Continuing from last week’s post on Krishna’s birth, Sadhguru narrates the many pranks Krishna played as a child in Gokula, and how he created a joy and blissfulness in the village.

Sadhguru: If you want to have a taste of Gokula, the land of Krishna’s childhood, we need all of you insane. The very essence of the early part of Krishna’s life is, with his very enchanting looks, his supposedly inimitable smiles, his flute, and the dance in his step, he just drove people into a new kind of frenzy that they had never known before. He turned a whole community totally insane; very blissfully insane. They just went mad about him.

Why Krishna is such a huge factor in the cultural ethos of this country is, this was a man who romped through his life, no matter what was happening.

Krishna very joyfully and proudly used to say, “I stole butter. If I didn’t steal butter, there would be no zest and excitement in the village.” Krishna and his friends opened the tiles on the roofs of other people’s homes and slipped in. The pots would be hung high so that the children could not reach them. So they climbed on each others’ shoulders and got them. When the pots were too high to reach, they took a stone and hit them. If the stone made a small hole in the pot, the curd and butter just poured out and they drank with their open mouths. Or sometimes it cracked and the whole pot crashed down, so they gobbled the content from the floor. They shared it among their friends, and always there was excess because there were just a few brave boys who would do this. So they called the monkeys and fed them.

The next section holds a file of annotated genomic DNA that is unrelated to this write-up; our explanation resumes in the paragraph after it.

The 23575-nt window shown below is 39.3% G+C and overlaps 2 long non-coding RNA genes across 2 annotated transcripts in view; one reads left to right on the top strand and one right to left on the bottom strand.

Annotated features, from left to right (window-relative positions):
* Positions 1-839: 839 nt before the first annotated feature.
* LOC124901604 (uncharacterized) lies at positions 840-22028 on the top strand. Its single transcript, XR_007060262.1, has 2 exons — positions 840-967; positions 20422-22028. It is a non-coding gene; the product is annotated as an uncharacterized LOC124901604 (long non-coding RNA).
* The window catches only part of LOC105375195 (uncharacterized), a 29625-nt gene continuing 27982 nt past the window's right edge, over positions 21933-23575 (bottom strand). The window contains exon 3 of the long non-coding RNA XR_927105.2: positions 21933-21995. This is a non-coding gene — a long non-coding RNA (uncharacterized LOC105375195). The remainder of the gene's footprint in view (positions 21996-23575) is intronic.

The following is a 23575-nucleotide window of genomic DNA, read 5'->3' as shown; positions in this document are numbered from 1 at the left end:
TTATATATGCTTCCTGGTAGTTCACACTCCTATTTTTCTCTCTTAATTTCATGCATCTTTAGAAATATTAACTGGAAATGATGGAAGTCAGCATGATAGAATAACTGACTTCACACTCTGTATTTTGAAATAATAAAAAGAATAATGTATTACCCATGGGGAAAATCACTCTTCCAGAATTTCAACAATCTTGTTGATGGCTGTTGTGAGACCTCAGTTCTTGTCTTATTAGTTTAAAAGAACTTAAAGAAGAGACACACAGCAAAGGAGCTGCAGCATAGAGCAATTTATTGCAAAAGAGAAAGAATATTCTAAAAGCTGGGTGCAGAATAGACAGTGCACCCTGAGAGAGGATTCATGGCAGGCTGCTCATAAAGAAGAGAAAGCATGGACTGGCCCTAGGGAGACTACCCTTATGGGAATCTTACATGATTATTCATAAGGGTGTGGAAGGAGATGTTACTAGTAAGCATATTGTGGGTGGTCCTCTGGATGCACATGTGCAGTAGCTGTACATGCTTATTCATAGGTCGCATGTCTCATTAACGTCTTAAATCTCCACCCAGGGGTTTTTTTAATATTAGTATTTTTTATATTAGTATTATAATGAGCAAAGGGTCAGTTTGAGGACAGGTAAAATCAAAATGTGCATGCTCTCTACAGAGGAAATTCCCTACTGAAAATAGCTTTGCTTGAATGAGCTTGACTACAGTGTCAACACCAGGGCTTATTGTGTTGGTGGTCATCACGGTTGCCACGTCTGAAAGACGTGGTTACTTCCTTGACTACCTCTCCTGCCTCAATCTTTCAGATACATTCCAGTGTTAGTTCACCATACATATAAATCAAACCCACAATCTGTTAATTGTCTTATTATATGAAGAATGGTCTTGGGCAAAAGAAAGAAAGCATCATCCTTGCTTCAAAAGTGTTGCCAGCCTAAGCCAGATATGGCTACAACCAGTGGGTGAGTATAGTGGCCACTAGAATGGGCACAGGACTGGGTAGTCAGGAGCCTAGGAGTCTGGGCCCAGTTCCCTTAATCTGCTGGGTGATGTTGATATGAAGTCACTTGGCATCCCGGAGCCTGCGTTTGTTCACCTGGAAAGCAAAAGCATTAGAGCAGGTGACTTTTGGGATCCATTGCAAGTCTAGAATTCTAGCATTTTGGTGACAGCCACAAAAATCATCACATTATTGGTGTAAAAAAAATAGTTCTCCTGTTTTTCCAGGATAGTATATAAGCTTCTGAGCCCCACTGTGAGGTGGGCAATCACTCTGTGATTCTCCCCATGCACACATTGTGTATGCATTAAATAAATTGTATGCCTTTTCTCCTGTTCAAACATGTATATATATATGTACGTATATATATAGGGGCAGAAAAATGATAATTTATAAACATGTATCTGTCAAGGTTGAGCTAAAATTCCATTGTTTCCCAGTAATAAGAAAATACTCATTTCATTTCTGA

All this sounds very romantic but it is like your refrigerator had been raided by your neighbor’s kids. So some women were angry, some were heartbroken, but they were not as paranoid as people are today. They got angry – the butter and curd were their livelihood. So they complained about Krishna constantly. When they came home to his mother to complain about what he had done, he very proudly said, “I would hide behind my mother and make loving eyes at them, so they would smile.” Even when they were angry, these Gopi women were wonderful.


Get weekly updates on the latest blogs via newsletters right in your mailbox.

Much culture, song, music and dance evolved around these simple pranks of Krishna and his friends. There were other aspects of his life, but one very basic thing why this happened is, he was irresistibly beautiful. So much has been said and sung about his physical beauty. Even as a child, people were just drawn to his physical self. In the northern part of the country where generally people were fair, he was dark complexioned. He was so attractive as a child that people were willing to overlook all the quite terrible pranks that he played.

Joyful and loving 24 hours a day

Today it is an unfortunate reality that there are any number of people in the world who have never even walked joyfully for 10 minutes by themselves. There are any number of people in the world who have not for one moment in their whole life sat in front of somebody really loving that person. Their whole life goes without even a moment of these things happening. For such people, there is no entry into Gokula. Gokula is a place where people romped about joyfully, even while doing their work. They sang, they danced, they loved.